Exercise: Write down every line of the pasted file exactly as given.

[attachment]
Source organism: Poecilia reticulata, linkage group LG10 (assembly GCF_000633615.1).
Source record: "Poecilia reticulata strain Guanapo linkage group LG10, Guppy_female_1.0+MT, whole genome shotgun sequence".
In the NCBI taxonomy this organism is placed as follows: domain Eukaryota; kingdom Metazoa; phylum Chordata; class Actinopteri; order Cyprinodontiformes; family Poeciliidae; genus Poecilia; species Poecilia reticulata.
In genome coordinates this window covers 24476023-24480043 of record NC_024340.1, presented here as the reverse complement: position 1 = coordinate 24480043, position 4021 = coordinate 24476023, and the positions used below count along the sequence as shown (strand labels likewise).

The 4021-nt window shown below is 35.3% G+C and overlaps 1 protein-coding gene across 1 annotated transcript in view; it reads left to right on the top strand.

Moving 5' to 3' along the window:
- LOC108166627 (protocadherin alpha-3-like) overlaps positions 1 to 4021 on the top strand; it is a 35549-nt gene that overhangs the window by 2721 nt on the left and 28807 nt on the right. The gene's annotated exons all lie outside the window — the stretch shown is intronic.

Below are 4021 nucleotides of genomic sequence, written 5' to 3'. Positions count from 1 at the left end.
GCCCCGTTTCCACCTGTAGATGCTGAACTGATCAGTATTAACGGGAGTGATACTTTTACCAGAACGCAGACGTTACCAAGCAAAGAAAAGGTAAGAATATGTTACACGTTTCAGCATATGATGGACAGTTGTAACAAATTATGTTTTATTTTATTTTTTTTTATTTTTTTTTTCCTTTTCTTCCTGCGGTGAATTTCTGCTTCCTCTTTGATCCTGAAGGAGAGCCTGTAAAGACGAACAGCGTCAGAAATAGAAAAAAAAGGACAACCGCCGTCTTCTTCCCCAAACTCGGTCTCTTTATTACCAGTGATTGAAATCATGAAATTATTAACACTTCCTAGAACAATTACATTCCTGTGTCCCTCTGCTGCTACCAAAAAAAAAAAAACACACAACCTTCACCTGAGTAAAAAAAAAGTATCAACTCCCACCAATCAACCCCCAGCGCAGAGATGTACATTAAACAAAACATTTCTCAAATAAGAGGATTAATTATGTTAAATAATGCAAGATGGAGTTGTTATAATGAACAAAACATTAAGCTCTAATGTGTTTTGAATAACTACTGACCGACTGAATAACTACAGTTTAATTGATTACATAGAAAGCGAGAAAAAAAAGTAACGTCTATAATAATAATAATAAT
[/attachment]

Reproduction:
Source organism: Poecilia reticulata, linkage group LG10 (assembly GCF_000633615.1).
Source record: "Poecilia reticulata strain Guanapo linkage group LG10, Guppy_female_1.0+MT, whole genome shotgun sequence".
In the NCBI taxonomy this organism is placed as follows: domain Eukaryota; kingdom Metazoa; phylum Chordata; class Actinopteri; order Cyprinodontiformes; family Poeciliidae; genus Poecilia; species Poecilia reticulata.
In genome coordinates this window covers 24476023-24480043 of record NC_024340.1, presented here as the reverse complement: position 1 = coordinate 24480043, position 4021 = coordinate 24476023, and the positions used below count along the sequence as shown (strand labels likewise).

The 4021-nt window shown below is 35.3% G+C and overlaps 1 protein-coding gene across 1 annotated transcript in view; it reads left to right on the top strand.

Moving 5' to 3' along the window:
- LOC108166627 (protocadherin alpha-3-like) overlaps positions 1 to 4021 on the top strand; it is a 35549-nt gene that overhangs the window by 2721 nt on the left and 28807 nt on the right. The gene's annotated exons all lie outside the window — the stretch shown is intronic.

Below are 4021 nucleotides of genomic sequence, written 5' to 3'. Positions count from 1 at the left end.
GCCCCGTTTCCACCTGTAGATGCTGAACTGATCAGTATTAACGGGAGTGATACTTTTACCAGAACGCAGACGTTACCAAGCAAAGAAAAGGTAAGAATATGTTACACGTTTCAGCATATGATGGACAGTTGTAACAAATTATGTTTTATTTTATTTTTTTTTATTTTTTTTTTCCTTTTCTTCCTGCGGTGAATTTCTGCTTCCTCTTTGATCCTGAAGGAGAGCCTGTAAAGACGAACAGCGTCAGAAATAGAAAAAAAAGGACAACCGCCGTCTTCTTCCCCAAACTCGGTCTCTTTATTACCAGTGATTGAAATCATGAAATTATTAACACTTCCTAGAACAATTACATTCCTGTGTCCCTCTGCTGCTACCAAAAAAAAAAAAACACACAACCTTCACCTGAGTAAAAAAAAAGTATCAACTCCCACCAATCAACCCCCAGCGCAGAGATGTACATTAAACAAAACATTTCTCAAATAAGAGGATTAATTATGTTAAATAATGCAAGATGGAGTTGTTATAATGAACAAAACATTAAGCTCTAATGTGTTTTGAATAACTACTGACCGACTGAATAACTACAGTTTAATTGATTACATAGAAAGCGAGAAAAAAAAGTAACGTCTATAATAATAATAATAAT